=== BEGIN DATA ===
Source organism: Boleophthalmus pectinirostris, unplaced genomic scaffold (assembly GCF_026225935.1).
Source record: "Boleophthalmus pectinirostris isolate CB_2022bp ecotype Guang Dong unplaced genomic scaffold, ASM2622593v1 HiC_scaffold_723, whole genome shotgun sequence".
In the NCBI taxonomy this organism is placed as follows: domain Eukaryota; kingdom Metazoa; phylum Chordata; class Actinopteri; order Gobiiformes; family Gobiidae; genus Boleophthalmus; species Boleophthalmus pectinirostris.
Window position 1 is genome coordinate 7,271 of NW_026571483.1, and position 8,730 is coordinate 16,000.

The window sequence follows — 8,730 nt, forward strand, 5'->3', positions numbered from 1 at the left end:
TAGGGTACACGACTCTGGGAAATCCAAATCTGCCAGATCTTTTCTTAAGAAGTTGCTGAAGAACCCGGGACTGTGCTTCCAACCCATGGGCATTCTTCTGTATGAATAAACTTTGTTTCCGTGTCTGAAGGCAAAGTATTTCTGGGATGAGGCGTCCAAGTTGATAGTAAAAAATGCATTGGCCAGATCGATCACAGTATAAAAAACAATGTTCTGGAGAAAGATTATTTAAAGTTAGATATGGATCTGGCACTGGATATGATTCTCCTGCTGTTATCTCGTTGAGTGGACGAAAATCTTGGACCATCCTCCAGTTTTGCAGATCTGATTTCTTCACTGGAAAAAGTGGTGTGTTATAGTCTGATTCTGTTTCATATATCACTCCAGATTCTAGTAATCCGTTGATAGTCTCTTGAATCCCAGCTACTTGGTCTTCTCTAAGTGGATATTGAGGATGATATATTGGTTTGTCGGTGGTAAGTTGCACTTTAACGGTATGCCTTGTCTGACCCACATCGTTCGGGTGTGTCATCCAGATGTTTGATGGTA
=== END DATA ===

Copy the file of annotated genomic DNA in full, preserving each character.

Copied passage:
Source organism: Boleophthalmus pectinirostris, unplaced genomic scaffold (assembly GCF_026225935.1).
Source record: "Boleophthalmus pectinirostris isolate CB_2022bp ecotype Guang Dong unplaced genomic scaffold, ASM2622593v1 HiC_scaffold_723, whole genome shotgun sequence".
In the NCBI taxonomy this organism is placed as follows: domain Eukaryota; kingdom Metazoa; phylum Chordata; class Actinopteri; order Gobiiformes; family Gobiidae; genus Boleophthalmus; species Boleophthalmus pectinirostris.
Window position 1 is genome coordinate 7,271 of NW_026571483.1, and position 8,730 is coordinate 16,000.

The window sequence follows — 8,730 nt, forward strand, 5'->3', positions numbered from 1 at the left end:
TAGGGTACACGACTCTGGGAAATCCAAATCTGCCAGATCTTTTCTTAAGAAGTTGCTGAAGAACCCGGGACTGTGCTTCCAACCCATGGGCATTCTTCTGTATGAATAAACTTTGTTTCCGTGTCTGAAGGCAAAGTATTTCTGGGATGAGGCGTCCAAGTTGATAGTAAAAAATGCATTGGCCAGATCGATCACAGTATAAAAAACAATGTTCTGGAGAAAGATTATTTAAAGTTAGATATGGATCTGGCACTGGATATGATTCTCCTGCTGTTATCTCGTTGAGTGGACGAAAATCTTGGACCATCCTCCAGTTTTGCAGATCTGATTTCTTCACTGGAAAAAGTGGTGTGTTATAGTCTGATTCTGTTTCATATATCACTCCAGATTCTAGTAATCCGTTGATAGTCTCTTGAATCCCAGCTACTTGGTCTTCTCTAAGTGGATATTGAGGATGATATATTGGTTTGTCGGTGGTAAGTTGCACTTTAACGGTATGCCTTGTCTGACCCACATCGTTCGGGTGTGTCATCCAGATGTTTGATGGTA